In Parasha Re’eh, as Moses continues to prepare the Children of Israel to enter Canaan, a number of important aspects of daily life go from formality and ritual to very basic rules.
During their time in the Wilderness, the Israelites received detailed instructions about the Mishkan (Tabernacle), the construction of its beautiful hangings and vessels and how the tribes were to camp around it. God gave them many rules on the animals, grain and oil that were to be offered as part of the service in the Mishkan and the manner in which the sacrifices were to be made. The people learned of the special tasks of the Kohanim and Levi’im in transporting the Mishkan, erecting and dismantling it, and conducting the holy services there to honor God.
Now, as they are about to enter their Land, the Israelites learn how the holy fits with the everyday.
While in the Wilderness, the only meat that the people consumed came from the offerings at the Mishkan. Now God tells them when they enter the Land, they can eat meat wherever they dwell. (The laws of kashrut, explaining how meat is made kosher, were given to Moses separately.)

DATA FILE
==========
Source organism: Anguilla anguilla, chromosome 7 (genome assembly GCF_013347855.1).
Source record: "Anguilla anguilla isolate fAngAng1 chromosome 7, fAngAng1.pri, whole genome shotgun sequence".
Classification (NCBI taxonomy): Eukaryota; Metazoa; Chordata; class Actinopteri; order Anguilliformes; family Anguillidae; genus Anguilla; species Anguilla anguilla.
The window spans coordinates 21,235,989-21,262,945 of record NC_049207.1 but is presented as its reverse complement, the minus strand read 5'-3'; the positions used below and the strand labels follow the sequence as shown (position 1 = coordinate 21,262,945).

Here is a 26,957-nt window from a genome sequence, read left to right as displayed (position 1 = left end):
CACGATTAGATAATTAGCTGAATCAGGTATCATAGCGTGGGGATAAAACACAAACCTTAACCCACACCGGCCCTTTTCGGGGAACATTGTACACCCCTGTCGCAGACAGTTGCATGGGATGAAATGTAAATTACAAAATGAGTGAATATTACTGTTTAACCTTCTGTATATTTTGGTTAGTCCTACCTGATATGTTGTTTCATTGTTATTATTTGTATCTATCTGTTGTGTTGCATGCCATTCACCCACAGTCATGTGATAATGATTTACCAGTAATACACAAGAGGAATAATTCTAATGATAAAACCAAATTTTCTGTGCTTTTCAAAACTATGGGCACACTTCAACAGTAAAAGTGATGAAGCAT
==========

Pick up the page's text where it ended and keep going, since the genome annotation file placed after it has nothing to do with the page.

On their journey, all worship was done through the services at the Mishkan. As the people enter and settle the Land, they will be permitted to worship by making offerings at individual altars until God settles the Mishkan at a definite place. (The history of this law is very interesting. For 14 years as the Land was settled, private altars were permitted. Then the Mishkan was located in the city of Shiloh, and private altars were forbidden for 369 years. During a period of unrest lasting 57 years, the Mishkan was located at the cities of Nov and Givon, but individual altars were permitted. When King David captured Jerusalem and settled the Mishkan there (and later built the First Temple), private altars were never again permitted, even after the destruction of the First and Second Temples.)
During the 40 years of wandering, the people often experienced prophecy from Moses and certain elders – and even from the non-Jewish prophet Balaam. Prophecy would become less frequent once they enter the Land, and God warns the people about following false prophets. Even if a person had performed a sign or wonder, correctly foretelling the future, if he suggests that the people follow a false god, he is not a prophet and the people should not follow him. On a larger scale, if someone – even a close relative – says that you should follow another god, he must be punished. And if an entire city follows such men to worship false gods, the entire city must be punished.
With instructions such as these, God is preparing the people for life when they are not all together under the leadership of great people like Moses, Aaron, Miriam, Joshua, Caleb and others. They must learn how to recognize what is holy and proper on their own – just as we have to do when we are away from parents, teachers and Scout leaders.
The outline of when private altars were permitted comes from Rabbi Shmuel Goldin’s book, Unlocking the Torah Text: Devarim.